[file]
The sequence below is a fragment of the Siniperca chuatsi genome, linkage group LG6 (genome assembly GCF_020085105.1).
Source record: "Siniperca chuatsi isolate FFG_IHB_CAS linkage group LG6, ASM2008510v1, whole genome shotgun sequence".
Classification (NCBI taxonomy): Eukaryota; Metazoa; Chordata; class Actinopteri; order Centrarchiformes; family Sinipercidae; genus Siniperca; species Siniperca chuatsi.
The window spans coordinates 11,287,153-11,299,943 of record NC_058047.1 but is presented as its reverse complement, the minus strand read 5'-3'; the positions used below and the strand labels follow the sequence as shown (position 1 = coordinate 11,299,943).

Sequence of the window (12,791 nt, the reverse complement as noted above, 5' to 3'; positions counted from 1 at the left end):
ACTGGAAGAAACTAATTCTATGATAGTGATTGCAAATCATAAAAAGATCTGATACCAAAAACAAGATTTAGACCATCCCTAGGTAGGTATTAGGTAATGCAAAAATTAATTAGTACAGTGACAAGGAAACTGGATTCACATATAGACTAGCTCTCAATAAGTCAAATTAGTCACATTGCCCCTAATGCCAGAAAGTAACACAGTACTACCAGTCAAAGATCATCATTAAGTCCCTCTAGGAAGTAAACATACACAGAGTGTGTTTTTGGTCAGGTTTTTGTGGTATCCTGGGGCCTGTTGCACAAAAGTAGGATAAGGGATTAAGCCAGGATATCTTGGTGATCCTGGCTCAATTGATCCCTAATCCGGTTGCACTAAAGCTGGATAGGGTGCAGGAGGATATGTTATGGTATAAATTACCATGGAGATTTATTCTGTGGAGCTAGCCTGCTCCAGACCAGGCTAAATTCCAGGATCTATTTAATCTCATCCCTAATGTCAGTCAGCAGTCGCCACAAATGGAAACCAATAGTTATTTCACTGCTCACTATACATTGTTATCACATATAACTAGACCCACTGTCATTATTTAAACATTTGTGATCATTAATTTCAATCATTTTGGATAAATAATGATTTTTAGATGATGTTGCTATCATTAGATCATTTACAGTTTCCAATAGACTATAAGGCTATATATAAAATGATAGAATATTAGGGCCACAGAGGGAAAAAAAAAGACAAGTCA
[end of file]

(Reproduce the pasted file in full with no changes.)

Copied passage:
The sequence below is a fragment of the Siniperca chuatsi genome, linkage group LG6 (genome assembly GCF_020085105.1).
Source record: "Siniperca chuatsi isolate FFG_IHB_CAS linkage group LG6, ASM2008510v1, whole genome shotgun sequence".
Classification (NCBI taxonomy): Eukaryota; Metazoa; Chordata; class Actinopteri; order Centrarchiformes; family Sinipercidae; genus Siniperca; species Siniperca chuatsi.
The window spans coordinates 11,287,153-11,299,943 of record NC_058047.1 but is presented as its reverse complement, the minus strand read 5'-3'; the positions used below and the strand labels follow the sequence as shown (position 1 = coordinate 11,299,943).

Sequence of the window (12,791 nt, the reverse complement as noted above, 5' to 3'; positions counted from 1 at the left end):
ACTGGAAGAAACTAATTCTATGATAGTGATTGCAAATCATAAAAAGATCTGATACCAAAAACAAGATTTAGACCATCCCTAGGTAGGTATTAGGTAATGCAAAAATTAATTAGTACAGTGACAAGGAAACTGGATTCACATATAGACTAGCTCTCAATAAGTCAAATTAGTCACATTGCCCCTAATGCCAGAAAGTAACACAGTACTACCAGTCAAAGATCATCATTAAGTCCCTCTAGGAAGTAAACATACACAGAGTGTGTTTTTGGTCAGGTTTTTGTGGTATCCTGGGGCCTGTTGCACAAAAGTAGGATAAGGGATTAAGCCAGGATATCTTGGTGATCCTGGCTCAATTGATCCCTAATCCGGTTGCACTAAAGCTGGATAGGGTGCAGGAGGATATGTTATGGTATAAATTACCATGGAGATTTATTCTGTGGAGCTAGCCTGCTCCAGACCAGGCTAAATTCCAGGATCTATTTAATCTCATCCCTAATGTCAGTCAGCAGTCGCCACAAATGGAAACCAATAGTTATTTCACTGCTCACTATACATTGTTATCACATATAACTAGACCCACTGTCATTATTTAAACATTTGTGATCATTAATTTCAATCATTTTGGATAAATAATGATTTTTAGATGATGTTGCTATCATTAGATCATTTACAGTTTCCAATAGACTATAAGGCTATATATAAAATGATAGAATATTAGGGCCACAGAGGGAAAAAAAAAGACAAGTCA